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Detroit neighborhood sees hope in a community kitchen

Sarah Hulett Nov 21, 2014
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Detroit neighborhood sees hope in a community kitchen

Sarah Hulett Nov 21, 2014
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There is no shortage of stories about Detroit’s resurgence – stories like this one, this one and this one. Most of them focus on downtown Detroit and its nearby neighborhoods, where newly arrived young professionals live, work and shop. 

But there’s a neighborhood on the far northwest side of Detroit  about as far as you can get from the slickly made-over downtown, literally and metaphorically — where residents are trying to build a local economy around their only real assets: vacant land and committed neighbors.

Nicky Marcot, left, and Gavin Buckley helped spearhead the effort to buy this vacant building. They hope to turn it into a community kitchen and business incubator for their Detroit neighborhood.

Fenkell Street is the main drag through this somewhat notorious neighborhood, called Brightmoor.

“This block here has been sort of a black eye on the neighborhood for a long time,” says Harry Reisig, of Neighbors Building Brightmoor. He’s standing in a vacant building on Fenkell Street, next door to Ronnie’s Liquor Store, where it’s not uncommon for people to hang out outside all day and watch the prostitutes ply their trade.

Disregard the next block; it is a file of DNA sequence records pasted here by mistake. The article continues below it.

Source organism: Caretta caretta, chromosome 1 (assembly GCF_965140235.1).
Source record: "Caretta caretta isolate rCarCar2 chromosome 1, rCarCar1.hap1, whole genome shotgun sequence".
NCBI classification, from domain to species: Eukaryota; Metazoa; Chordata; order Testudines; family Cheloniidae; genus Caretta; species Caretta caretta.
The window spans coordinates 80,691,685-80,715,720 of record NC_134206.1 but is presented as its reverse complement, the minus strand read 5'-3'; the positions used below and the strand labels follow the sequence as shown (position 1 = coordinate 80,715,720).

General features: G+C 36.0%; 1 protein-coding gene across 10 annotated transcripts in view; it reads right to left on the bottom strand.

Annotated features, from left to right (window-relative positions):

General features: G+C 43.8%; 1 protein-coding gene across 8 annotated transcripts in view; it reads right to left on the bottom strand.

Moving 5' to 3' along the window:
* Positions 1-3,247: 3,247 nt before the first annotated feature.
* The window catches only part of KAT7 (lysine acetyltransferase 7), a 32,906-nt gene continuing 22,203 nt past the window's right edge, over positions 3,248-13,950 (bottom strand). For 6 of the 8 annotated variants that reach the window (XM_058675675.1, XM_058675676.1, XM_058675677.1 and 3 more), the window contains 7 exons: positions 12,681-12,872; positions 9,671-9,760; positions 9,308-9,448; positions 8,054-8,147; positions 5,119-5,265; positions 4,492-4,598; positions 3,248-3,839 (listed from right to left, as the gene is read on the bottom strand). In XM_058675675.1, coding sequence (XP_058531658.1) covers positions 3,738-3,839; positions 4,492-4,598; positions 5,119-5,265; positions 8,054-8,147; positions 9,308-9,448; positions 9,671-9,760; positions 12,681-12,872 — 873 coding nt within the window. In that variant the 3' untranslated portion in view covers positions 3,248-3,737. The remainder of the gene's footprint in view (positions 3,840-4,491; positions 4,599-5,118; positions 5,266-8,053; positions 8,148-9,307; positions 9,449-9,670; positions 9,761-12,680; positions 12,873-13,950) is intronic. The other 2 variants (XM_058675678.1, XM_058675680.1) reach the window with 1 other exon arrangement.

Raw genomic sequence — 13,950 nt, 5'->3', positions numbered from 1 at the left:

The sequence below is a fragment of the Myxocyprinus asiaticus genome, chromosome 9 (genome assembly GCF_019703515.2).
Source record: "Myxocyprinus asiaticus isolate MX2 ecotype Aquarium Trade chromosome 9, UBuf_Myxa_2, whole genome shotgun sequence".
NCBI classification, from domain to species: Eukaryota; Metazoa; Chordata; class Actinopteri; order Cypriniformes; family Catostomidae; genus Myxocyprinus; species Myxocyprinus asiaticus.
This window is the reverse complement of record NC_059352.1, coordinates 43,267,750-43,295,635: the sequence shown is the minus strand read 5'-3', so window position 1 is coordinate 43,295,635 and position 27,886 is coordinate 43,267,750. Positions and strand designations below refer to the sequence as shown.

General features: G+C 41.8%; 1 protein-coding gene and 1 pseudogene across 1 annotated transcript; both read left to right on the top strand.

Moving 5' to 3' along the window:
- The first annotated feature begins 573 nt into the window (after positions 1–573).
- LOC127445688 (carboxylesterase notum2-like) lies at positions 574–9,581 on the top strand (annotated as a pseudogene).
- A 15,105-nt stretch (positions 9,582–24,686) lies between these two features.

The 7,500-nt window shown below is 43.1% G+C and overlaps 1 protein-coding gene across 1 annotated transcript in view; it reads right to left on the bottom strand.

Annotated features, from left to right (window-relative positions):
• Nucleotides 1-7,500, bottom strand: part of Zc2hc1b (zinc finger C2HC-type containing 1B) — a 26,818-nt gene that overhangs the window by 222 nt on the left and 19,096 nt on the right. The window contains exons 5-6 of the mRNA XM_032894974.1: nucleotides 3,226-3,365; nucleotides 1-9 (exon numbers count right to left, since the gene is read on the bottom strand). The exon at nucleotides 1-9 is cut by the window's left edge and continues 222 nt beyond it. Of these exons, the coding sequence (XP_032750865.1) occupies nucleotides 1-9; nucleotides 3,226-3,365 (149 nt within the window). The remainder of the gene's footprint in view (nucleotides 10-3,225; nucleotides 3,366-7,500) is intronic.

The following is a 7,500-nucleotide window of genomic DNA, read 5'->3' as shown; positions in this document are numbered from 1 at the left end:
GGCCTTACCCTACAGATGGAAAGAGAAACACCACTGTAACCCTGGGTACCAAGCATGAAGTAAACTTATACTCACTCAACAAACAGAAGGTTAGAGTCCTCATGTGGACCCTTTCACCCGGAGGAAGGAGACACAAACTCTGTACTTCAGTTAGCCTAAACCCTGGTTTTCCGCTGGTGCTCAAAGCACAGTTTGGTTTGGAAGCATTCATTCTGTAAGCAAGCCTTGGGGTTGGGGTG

Reisig and some of his neighbors bought the building next to Ronnie’s for $18,000 at a tax foreclosure auction last month, with money raised from a crowd-sourced campaign. The plan is to turn it into a community kitchen, where people from the neighborhood could buy a membership, maybe pay an hourly fee, to can tomato sauce, pickles or other food products to sell  both from the storefront, and elsewhere in the city.

The kitchen is the next logical step in creating a local economy based on food.

“We have 50 percent vacant land here in Brightmoor,” says Joe Rashid of the Brightmoor Alliance, a non-profit that does community and economic development work here. “We have to figure out how to put that land into productive use and create jobs off of it.”

Neighbors have already reclaimed a lot of the vacant land here, for gardens from which kids grow and sell produce. There are hoop houses, a co-op greenhouse, even a little goat farm. There’s a maple syrup operation, and a guy who sells shares of his home-brewed beer.

“Having a value-added product and having something that can actually create jobs in the neighborhood is the No. 1 priority,” says Rashid.

Neighbors are meeting over the winter to iron out their business plan, and they expect the kitchen to open for business in the spring – provided some money comes through to do things like fix a hole in the roof and get the kitchen fully functional.

“Ultimately this is really a tool for community for self-empowerment,” says Reisig. “If someone has a catering business and they need [the kitchen] 10 hours a week, awesome. If someone has tomatoes to can and they need it two hours, awesome.” He says the group eventually hopes to employ a kitchen manager, and a business development manager to help incubate other businesses. There are also plans for a café in the front of the building, where kids from the neighborhood could get work experience.

Rashid says one reason he thinks this thing is going to work is the can-do attitude of the folks who live here.

There’s a motto in Brightmoor,” he says. “‘We do everything with you, we do nothing for you.’”

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